Middle-aged women are frequently acknowledging using cannabis to treat symptoms associated with menopause, according to survey data presented at the annual meeting of The North American Menopause Society.
Investigators with the University of Alberta surveyed nearly 1,500 middle-aged Canadian women about their use of cannabis. Marijuana is legal for both medical and recreational purposes in Canada.
One-third of those surveyed acknowledged having used cannabis products within the past month. Among current users, 75 percent defined their use as medicinal and most said that cannabis successfully mitigated their menopause-related issues, including irritability, muscle and joint aches, and sleep disturbances.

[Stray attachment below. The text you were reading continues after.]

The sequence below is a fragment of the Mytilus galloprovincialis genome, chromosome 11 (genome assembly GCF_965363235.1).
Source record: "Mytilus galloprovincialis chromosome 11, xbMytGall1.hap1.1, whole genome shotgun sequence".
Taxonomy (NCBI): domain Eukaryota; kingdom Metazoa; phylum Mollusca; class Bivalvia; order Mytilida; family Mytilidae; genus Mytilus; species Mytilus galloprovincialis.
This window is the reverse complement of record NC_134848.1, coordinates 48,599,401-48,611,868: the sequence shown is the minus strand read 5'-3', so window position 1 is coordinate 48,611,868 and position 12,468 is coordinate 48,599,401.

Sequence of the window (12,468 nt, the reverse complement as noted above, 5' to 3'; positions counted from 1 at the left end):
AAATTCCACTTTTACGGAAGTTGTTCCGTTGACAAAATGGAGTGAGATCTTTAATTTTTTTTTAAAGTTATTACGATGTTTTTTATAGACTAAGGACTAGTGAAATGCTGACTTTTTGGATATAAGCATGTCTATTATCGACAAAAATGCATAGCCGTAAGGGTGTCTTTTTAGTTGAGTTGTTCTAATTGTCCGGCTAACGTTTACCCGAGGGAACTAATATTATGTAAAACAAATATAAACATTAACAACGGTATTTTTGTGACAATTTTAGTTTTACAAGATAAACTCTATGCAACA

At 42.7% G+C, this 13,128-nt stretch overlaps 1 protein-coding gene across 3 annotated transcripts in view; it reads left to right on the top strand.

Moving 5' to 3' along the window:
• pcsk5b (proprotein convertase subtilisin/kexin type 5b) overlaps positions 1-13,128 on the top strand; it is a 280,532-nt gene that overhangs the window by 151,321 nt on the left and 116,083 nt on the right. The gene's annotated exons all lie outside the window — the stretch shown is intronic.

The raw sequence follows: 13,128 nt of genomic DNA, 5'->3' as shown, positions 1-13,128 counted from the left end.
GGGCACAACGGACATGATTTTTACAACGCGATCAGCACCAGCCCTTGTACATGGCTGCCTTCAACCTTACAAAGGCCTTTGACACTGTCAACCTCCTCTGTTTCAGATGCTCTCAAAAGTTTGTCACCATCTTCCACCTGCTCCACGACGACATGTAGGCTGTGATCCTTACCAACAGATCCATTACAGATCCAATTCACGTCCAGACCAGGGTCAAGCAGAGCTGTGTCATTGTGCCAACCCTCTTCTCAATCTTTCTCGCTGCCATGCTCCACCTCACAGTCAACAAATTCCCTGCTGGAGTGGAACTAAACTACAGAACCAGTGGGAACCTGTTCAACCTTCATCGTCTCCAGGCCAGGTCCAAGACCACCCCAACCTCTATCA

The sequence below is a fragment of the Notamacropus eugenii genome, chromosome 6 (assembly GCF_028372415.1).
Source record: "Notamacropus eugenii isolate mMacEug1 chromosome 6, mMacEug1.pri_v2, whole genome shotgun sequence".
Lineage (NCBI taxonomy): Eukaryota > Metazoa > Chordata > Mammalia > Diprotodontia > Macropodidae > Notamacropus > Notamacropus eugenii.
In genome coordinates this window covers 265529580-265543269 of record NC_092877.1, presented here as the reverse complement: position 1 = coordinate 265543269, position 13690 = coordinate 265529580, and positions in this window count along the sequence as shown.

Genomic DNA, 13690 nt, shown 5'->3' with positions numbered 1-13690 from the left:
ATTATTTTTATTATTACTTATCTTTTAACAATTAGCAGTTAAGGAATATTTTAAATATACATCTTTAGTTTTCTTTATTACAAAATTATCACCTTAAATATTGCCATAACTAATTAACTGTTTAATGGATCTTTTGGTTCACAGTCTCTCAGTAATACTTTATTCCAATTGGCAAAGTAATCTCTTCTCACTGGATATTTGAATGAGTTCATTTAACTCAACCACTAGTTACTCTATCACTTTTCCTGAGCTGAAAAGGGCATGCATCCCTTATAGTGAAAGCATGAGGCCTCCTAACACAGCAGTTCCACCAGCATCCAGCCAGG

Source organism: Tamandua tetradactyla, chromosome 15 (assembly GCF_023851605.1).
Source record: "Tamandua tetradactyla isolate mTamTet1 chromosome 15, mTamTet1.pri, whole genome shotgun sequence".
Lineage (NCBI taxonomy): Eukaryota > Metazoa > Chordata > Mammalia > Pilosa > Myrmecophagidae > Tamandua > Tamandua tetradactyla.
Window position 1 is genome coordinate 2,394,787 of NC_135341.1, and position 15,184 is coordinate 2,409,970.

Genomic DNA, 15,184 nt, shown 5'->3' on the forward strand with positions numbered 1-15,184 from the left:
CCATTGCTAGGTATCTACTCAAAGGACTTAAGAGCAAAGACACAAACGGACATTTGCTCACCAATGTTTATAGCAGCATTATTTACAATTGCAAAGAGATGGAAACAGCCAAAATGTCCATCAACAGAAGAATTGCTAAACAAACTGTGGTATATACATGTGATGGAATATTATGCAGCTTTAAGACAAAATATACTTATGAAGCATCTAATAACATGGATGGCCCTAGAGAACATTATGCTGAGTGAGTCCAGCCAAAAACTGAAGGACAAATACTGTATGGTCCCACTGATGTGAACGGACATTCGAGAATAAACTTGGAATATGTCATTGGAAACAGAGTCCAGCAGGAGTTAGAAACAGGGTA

“Our study confirmed that a large percentage of midlife women are using cannabis for symptoms that overlap with menopause, especially those women who reported more symptoms,” the study’s lead author said in a statement. “In addition, many of these women are claiming to get relief for their symptoms through the use of cannabis.”
Data from the United States, presented at last year’s conference, reported similar results. That study reported that some 27 percent of women living in California had experience using cannabis for menopause symptom management.